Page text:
I have a very poor memory. All sorts of things are jumbled up - the little tudor building overhanging High Street (or was that in Hertford?), the pub that served elderberry wine, the canal that ran past the maltings, carrying with it a very distinctive fermenting smell. Actually, I thought it smelled a lot like cocaine, which just goes to show that I've always been adept at merging the old and the new.
I lived in Brockengall Cottage with my girlfriend, a fellow who epitomized the term "bloke" and a possibly malnourished Scottish lass. Only the bloke had a car, so every morning I got up and walked to my workplace through, I kid you not, a barley field. For the life of me I can't remember the name of the place where I worked - some council office. I processed student transport applications. The other folks there were involved in other aspects of transportation. There was the young Irishman who answered the transport information line. I'm not sure why they put someone who had no idea where he was in charge of advising callers on the best route between Ware and Much Haddam or St. Albans or wherever. But he had a charming accent. Also in the office were two old gents who drove double decker buses in London during the Blitz. I should have listened more carefully to their stories. They spent a lot of time fielding frantic questions from the Irishman, because they had all the routes memorized. The old guys were terribly worried that I wasn't seeing enough of England. I was young and had different ideas about entertainment, i.e. sex had a higher priority than the Tower of London.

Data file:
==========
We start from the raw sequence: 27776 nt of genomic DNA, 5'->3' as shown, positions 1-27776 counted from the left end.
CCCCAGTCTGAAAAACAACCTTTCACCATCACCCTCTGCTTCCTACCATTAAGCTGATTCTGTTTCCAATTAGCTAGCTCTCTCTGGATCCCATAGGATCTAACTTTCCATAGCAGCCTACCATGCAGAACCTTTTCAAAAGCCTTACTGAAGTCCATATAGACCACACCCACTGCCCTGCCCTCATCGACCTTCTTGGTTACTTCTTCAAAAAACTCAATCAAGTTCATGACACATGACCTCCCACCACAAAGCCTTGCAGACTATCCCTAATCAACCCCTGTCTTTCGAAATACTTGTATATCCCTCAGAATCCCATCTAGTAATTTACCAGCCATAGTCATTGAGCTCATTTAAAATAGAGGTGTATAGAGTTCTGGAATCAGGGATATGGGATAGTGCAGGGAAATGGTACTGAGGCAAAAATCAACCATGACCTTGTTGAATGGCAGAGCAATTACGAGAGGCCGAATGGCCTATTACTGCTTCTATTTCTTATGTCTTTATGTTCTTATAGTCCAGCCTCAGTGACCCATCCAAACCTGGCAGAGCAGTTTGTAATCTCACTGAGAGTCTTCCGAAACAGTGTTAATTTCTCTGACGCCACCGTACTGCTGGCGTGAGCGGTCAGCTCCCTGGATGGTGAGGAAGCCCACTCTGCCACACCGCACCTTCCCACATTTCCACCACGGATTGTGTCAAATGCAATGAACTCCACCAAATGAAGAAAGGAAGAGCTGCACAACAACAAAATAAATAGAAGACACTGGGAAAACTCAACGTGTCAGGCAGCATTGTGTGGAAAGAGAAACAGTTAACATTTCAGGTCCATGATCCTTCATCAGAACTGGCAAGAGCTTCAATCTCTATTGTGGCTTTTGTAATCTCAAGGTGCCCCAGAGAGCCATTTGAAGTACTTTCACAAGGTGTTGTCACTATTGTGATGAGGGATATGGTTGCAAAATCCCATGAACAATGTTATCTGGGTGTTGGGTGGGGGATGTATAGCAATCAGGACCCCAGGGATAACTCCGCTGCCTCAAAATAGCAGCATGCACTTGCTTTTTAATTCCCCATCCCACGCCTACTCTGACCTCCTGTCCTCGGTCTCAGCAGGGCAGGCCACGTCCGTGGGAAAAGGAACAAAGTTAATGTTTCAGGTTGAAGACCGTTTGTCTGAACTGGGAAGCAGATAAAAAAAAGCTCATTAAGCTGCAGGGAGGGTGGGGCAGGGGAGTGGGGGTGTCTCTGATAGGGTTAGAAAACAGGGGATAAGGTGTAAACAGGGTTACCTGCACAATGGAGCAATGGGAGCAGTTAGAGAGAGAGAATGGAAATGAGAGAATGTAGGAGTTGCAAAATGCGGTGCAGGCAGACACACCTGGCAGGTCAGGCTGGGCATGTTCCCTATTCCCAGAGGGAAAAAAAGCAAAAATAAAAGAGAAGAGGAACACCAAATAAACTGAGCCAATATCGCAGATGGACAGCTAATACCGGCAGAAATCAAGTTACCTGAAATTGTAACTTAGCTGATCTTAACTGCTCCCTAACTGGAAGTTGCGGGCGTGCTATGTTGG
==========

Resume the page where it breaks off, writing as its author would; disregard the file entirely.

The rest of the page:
During lunch I went to the little canteen, which was, for some reason, vegetarian. They served spaghetti on toast, beans on toast, cheese on toast. Pretty much anything on toast. I usually got an apple, walnut and honey sandwich.
Funny that I don't remember much about getting back and forth from the cottage to work, except for the mornings it rained and the barley field turned to sludge. I don't remember the walk back at all. How odd.
I think I drank most of what I earned. That seemed to be what everyone did. A pound a pint. I used to get something called a Snakebite (is it still called that?), half lager and half cider. Sometimes I had lager and lime instead. Then we would stagger along High Street. How we got home I can't imagine. Must have been the bloke. Anyway, the British take that designated driver stuff seriously.
I have this reminder of those days, a poem I wrote after I returned to New York:
I hear rain. No, it’s the farmer burning
his field. Smoke drags
along the ground, snagging
like wool in the stubble.
The horse’s hooves explode
against the gate. Nothing happens.
The fence is sturdy.
He snorts and butts all morning.
Locked in their pens
the dogs yelp and stumble.
Night moths fly through open
windows and drown in glass of water.
In darkness I hold
the glass to the moonlight.
Half-awake I once swallowed a moth.
But it stayed down. It stayed put.
In the days of the plague
corpses from London were dumped in the marsh
between this town and the next.
A tangle of bones
braced against a weight of mud.
Above, the smooth slates
of water spread undisturbed.
I saw the Lady of Shallot pinioned
in hyper-reality, menaced by detail –
the jeweled flowers, the chiseled leaves,
her revelation somewhere to my right.
As always the point of focus
was outside my field of vision.
I think of her when I stand by the canal.
Underwater weeds splay
like a drowned woman’s hair.
New York uncoils in the dream, knives
and teeth tear at the wildflowers
in the hearth.
The floorboards creak
with an unknown weight.
The restless dogs nip and worry
something that squeals.
Outside the door I find a rabbit’s foot
and, further toward the road,
the deflated carcass.